“What captures your attention controls your life,” says Karen Anderson, an award-winning journalist and writer for the Harvard Business Review. I believe she’s right. The only problem is, the things that often capture my attention, well, they’re not things that I want controlling my life.
For many of us, what controls our life is buried in the busyness of the days we live. We try to pare down the tasks we manage, but like the rising tide, the list keeps returning and the end result—we’re drowned by our own out-of-control workflow. Jeff Shinabarger, author of the book More or Less: Choosing a Lifestyle of Excessive Generosity, says this:
“There was a time, not so long ago, when the polite answer to the question, ‘How are you?’ was, ‘Fine.’ It seems that busy is the new fine. We look at one another with that shake of the head, sideways smirk and glossy eyes, proclaiming our busyness. This shared response succinctly identifies a recent cultural shift: We now determine the significance of a person by how busy they are. Somehow, busy has become better than fine.”
Let’s be honest, if our personal attention was an economy most of us would be on the verge of a market crash.
We’re hit with so much information every day that we’re often on the verge of panic mode. We check our email in two-minute increments, review our Facebook wall and peruse our Twitter feed by the hour to stay current and ready for the next task to float our way—or that story or anecdote that will give us a short surge of adrenaline—but the end result for most of this effort is, actually, pretty weak. Compared to what we could be doing, it’s often a waste of attention.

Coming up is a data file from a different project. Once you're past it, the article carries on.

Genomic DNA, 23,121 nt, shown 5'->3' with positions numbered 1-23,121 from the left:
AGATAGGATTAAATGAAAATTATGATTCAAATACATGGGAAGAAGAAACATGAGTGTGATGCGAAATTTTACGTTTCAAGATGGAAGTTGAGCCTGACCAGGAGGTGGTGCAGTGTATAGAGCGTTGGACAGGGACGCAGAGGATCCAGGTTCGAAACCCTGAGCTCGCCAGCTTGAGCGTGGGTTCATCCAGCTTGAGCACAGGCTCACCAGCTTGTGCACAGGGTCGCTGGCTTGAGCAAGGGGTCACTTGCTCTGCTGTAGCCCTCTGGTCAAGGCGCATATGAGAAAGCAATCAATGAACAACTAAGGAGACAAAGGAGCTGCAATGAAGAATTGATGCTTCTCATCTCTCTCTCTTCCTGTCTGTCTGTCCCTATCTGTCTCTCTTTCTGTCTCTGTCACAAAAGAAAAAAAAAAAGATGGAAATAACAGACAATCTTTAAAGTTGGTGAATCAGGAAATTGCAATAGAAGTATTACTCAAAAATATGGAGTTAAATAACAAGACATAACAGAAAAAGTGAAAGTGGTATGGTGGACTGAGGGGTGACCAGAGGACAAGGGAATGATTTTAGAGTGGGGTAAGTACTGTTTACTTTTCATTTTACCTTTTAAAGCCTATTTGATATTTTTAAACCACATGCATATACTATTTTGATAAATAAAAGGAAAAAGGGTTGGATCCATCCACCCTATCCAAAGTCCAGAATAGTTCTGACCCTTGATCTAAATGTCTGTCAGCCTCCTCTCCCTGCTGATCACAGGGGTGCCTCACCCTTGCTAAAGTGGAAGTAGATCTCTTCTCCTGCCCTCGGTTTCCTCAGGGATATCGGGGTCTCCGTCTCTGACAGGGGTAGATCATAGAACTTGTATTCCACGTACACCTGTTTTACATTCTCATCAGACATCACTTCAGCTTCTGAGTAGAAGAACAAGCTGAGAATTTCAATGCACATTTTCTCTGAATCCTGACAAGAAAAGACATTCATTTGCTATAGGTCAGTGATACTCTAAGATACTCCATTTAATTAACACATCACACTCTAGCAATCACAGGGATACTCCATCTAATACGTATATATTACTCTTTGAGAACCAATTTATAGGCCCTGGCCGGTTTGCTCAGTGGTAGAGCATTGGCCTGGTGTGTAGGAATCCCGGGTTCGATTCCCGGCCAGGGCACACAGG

Most of the daily content we consume—what gets our attention—is just a distraction from the real work we’re called to do. And, in this crazy information age, we need to be vigilant with our attention. We’re only given so much to spend. Herbert A. Simon, a Nobel Prize winner, once wrote:
“In an information-rich world, the wealth of information means a dearth of something else: a scarcity of whatever it is that information consumes. What information consumes is rather obvious: it consumes the attention of its recipients.”
Many leading thinkers today call this “attention economics.”
The premise: When we give our attention to something, we’re always taking it away from something else. Andy Stanley’s book, Choosing to Cheat, is wrapped around this principle. Stanley says, “When we cheat, we choose to give up one thing in hopes of gaining something else of greater value.”
Stanley has given permission to thousands of pastors and leaders to cheat ministry for the sake of family. It’s a good kind of cheating—one that’s life giving.